A Japanese ink painting of a frog is gazed with contentment. Behind the frog is a calligraphed story in Japanese.
Japan, Toad and Mouse (detail), late 18th–early 19th century, ink on paper. Gift of the Clark Center for Japanese Art and Culture, 2013.29.157

Poet frogs, mustard-seed books, and other tales from “The Art of Literacy”

By Tim Gihring //

More than a thousand years ago, in the early 11th century, Murasaki Shikibu wrote The Tale of Genji, a book often called the world’s first novel. The name was a nom-de-plume. The author was a lady-in-waiting at the imperial court, and she and a few other noblewomen—notably Sei Shonagon, the author of The Pillow Book—led a remarkable and brief female literary moment. For most of the next millennium, books in Japan—like almost everywhere else—would be largely the domain of elite men.

Mai Yamaguchi, Mia’s associate curator of Japanese art, explores the colorful, sometimes fraught unwinding of that exclusivity in “The Art of Literacy,” now on view in Mia’s Cargill Gallery. It covers most of the Edo period, from the 1600s through the 1800s, when women and non-elites benefitted from changes in education and publishing—and others pushed back. Yamaguchi tells the story in paintings, prints, calligraphy tools, and the tiniest book in Mia’s collection, a largely visual approach that suggests the close relationship between art and narrative in the growth of literacy.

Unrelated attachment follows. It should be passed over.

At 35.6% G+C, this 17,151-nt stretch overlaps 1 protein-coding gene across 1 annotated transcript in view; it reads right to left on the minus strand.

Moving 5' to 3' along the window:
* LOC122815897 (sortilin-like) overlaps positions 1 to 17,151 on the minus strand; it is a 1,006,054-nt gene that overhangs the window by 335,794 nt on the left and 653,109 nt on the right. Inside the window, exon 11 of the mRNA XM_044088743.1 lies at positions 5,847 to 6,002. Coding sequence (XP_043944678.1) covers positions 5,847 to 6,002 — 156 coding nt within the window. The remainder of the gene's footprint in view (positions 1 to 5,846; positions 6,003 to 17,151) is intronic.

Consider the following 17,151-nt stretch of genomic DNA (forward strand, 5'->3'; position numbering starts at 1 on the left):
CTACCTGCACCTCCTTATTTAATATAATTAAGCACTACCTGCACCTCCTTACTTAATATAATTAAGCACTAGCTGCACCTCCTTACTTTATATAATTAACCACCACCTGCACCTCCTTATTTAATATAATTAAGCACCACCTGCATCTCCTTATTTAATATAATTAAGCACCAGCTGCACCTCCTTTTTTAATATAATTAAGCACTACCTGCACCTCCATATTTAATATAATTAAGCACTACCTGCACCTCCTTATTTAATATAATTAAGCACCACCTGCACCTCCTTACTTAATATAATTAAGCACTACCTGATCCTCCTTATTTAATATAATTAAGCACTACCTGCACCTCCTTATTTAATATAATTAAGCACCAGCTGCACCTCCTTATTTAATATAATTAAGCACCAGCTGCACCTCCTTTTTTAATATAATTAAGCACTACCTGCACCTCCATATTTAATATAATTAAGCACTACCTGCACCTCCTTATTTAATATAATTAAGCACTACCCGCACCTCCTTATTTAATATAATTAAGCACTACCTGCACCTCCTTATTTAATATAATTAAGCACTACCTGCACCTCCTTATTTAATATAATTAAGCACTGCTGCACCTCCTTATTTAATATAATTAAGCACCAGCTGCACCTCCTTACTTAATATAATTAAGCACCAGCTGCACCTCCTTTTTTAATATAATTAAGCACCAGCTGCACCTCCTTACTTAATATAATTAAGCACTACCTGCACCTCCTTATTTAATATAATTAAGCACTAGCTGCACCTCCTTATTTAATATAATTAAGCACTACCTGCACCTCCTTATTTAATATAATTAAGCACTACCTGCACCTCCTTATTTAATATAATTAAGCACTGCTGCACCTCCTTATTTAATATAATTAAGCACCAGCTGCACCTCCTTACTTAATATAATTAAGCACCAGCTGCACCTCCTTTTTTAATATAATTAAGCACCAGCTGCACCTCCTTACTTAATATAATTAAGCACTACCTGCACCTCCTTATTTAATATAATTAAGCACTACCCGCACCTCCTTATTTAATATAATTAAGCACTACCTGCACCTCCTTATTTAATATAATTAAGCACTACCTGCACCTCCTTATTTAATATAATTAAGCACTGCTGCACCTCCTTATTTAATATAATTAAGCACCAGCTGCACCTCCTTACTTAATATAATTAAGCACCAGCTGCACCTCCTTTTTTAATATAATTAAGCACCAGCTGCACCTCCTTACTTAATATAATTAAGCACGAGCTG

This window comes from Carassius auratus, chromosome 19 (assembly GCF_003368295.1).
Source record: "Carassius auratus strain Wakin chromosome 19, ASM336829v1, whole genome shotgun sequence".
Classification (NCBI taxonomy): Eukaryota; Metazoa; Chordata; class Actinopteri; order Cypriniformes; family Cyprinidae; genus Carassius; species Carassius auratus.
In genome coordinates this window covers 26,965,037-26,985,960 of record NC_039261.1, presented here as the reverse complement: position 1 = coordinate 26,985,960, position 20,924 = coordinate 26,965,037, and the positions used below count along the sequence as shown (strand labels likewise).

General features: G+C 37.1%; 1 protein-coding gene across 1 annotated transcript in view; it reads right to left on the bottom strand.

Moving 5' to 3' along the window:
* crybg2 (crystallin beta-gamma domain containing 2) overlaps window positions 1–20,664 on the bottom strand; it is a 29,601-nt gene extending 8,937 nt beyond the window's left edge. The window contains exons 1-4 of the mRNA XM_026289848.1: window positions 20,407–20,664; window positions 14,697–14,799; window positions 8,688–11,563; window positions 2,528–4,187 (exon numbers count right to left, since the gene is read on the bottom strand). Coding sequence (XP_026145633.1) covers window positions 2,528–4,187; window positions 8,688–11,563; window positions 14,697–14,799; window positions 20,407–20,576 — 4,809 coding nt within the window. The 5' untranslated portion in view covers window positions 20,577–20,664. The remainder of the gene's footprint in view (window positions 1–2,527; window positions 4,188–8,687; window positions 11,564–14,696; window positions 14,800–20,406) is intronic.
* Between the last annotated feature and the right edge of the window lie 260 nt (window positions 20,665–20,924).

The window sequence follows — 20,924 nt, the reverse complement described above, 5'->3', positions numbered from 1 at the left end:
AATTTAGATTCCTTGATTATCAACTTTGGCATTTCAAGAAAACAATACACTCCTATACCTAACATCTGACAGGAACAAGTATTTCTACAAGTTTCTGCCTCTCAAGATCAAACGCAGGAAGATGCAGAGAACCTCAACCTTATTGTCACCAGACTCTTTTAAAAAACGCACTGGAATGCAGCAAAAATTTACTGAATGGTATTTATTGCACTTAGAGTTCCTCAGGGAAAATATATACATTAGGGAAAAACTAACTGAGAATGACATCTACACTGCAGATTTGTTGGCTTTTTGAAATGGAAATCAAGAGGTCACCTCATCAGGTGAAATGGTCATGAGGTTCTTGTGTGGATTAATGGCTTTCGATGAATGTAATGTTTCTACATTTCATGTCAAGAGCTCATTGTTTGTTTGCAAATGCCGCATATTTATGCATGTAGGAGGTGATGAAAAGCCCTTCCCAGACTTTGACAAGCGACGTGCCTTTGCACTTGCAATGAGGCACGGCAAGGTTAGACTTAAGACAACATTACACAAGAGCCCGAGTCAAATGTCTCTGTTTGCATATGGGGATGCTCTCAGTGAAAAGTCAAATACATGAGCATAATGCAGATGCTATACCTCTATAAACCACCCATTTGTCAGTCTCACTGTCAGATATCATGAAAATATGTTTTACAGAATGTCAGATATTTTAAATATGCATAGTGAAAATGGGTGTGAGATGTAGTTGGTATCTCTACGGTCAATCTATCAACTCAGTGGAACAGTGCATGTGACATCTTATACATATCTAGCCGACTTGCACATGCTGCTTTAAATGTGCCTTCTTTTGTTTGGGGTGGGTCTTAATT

Japan, Illustrated Book of Vendors, date unknown,
woodblock printed book; ink on paper. Mary Griggs Burke Collection, gift of the Mary and Jackson Burke Foundation, 2015.79.639

One throughline is frogs. In a painting combining text and illustration, a huge, amusingly sanguine frog reproaches a mouse for his negative attitude. In another painting, frogs engage in a poetry contest, some dressed in court attire, others more naturally nude. Most of the unclothed frogs are grinding ink for the elites, though one appears to be spitting ink on a screen, forming the first line of a poem, a commentary perhaps on the spread of poetry among the (less sartorially privileged) masses.

The tiny tome, about the size of a large postage stamp, is a so-called mustard-seed book—named for their small stature—and is actually wordless, comprised of illustrations showing men at work.   Another series of (larger) illustrations in the show parody these archetypes by replacing men with women in the workplace. Indeed, with the rise of woodblock printing, many illustrated books were produced without narrative at this time, aimed at people who couldn’t afford to buy paintings. Some were travelogues, like the album included here of Hokusai’s paintings of famous sights, from 1830. It would have offered a rare glimpse for most people, given the need for permission to travel, though all the locations are in Japan—the outside world was off-limits.

The world crept in anyway, of course, and Yamaguchi demonstrates this with an odd painting of three men at a table: one Japanese, one Chinese, one Western. Above them, in an allegorical scene of a raging fire, the differences between them are illustrated. The Chinese throw buckets of water at the fire, the Westerners use a hose, the Japanese have deployed sumo wrestlers with huge tubs of water but seem to be watching the others instead. With literacy came curiosity. And at the dawn of the 19th century, Japan was questioning which path to follow. In the end—more educated, emboldened, and enriched—it would choose its own.